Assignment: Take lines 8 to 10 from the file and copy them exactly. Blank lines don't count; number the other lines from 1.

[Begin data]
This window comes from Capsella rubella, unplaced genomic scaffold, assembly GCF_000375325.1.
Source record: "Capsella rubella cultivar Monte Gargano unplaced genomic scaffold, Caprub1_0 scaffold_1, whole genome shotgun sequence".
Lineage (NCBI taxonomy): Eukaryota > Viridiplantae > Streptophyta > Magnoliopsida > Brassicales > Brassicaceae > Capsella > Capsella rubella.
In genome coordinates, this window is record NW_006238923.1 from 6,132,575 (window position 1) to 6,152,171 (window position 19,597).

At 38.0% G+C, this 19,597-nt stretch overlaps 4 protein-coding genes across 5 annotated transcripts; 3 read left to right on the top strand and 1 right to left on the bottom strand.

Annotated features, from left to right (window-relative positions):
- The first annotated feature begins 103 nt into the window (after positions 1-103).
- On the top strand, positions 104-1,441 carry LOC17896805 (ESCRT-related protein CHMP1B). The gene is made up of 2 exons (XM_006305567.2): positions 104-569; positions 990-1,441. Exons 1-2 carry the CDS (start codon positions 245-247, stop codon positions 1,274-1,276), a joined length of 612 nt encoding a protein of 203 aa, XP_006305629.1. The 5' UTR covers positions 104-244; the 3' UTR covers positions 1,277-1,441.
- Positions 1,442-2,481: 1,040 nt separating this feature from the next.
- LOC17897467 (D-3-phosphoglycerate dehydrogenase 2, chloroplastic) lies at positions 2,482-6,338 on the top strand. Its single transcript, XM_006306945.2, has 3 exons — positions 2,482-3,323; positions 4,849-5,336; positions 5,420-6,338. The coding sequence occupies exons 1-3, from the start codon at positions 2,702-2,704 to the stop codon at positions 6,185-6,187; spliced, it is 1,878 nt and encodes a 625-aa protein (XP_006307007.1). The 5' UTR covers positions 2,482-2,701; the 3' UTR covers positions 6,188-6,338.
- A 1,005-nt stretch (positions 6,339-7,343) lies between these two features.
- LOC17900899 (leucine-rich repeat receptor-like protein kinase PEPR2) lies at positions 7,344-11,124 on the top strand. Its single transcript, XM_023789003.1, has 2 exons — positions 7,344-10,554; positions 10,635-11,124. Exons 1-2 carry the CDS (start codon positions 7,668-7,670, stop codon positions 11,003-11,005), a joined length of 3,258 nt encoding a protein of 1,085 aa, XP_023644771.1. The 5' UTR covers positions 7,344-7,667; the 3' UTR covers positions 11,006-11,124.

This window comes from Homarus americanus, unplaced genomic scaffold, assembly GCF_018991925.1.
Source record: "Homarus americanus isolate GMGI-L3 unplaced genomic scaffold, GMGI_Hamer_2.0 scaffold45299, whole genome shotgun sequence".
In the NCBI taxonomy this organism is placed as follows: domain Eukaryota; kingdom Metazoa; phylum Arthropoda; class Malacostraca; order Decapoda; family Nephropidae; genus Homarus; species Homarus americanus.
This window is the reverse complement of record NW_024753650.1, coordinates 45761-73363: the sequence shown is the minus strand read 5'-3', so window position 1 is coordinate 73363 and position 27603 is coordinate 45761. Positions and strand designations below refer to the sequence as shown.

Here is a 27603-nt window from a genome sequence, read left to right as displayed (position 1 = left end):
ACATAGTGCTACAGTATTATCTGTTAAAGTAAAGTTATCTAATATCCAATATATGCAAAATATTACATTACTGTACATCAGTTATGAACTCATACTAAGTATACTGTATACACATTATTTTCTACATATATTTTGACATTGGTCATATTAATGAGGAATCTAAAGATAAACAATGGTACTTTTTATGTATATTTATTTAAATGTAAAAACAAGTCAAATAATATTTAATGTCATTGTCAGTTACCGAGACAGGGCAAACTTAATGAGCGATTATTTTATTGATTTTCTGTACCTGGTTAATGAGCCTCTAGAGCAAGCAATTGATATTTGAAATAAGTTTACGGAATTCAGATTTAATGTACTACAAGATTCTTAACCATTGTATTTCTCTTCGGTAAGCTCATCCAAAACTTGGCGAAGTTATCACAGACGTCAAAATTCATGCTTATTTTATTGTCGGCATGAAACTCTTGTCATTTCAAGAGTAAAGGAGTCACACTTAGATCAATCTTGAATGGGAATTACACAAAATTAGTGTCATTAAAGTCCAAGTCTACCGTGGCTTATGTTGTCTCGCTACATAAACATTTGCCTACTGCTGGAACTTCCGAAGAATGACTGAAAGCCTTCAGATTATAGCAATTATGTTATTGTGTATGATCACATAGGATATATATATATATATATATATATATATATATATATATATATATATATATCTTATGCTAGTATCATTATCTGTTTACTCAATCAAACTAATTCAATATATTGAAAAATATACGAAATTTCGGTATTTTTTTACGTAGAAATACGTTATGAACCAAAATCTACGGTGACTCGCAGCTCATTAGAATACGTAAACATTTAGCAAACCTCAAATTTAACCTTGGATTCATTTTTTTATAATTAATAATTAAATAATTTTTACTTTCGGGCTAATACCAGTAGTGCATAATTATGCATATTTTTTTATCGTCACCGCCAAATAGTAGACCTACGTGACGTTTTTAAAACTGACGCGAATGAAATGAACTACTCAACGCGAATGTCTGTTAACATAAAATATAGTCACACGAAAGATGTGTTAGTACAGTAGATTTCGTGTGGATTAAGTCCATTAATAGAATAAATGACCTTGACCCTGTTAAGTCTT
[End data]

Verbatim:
- On the top strand, positions 104-1,441 carry LOC17896805 (ESCRT-related protein CHMP1B). The gene is made up of 2 exons (XM_006305567.2): positions 104-569; positions 990-1,441. Exons 1-2 carry the CDS (start codon positions 245-247, stop codon positions 1,274-1,276), a joined length of 612 nt encoding a protein of 203 aa, XP_006305629.1. The 5' UTR covers positions 104-244; the 3' UTR covers positions 1,277-1,441.
- Positions 1,442-2,481: 1,040 nt separating this feature from the next.
- LOC17897467 (D-3-phosphoglycerate dehydrogenase 2, chloroplastic) lies at positions 2,482-6,338 on the top strand. Its single transcript, XM_006306945.2, has 3 exons — positions 2,482-3,323; positions 4,849-5,336; positions 5,420-6,338. The coding sequence occupies exons 1-3, from the start codon at positions 2,702-2,704 to the stop codon at positions 6,185-6,187; spliced, it is 1,878 nt and encodes a 625-aa protein (XP_006307007.1). The 5' UTR covers positions 2,482-2,701; the 3' UTR covers positions 6,188-6,338.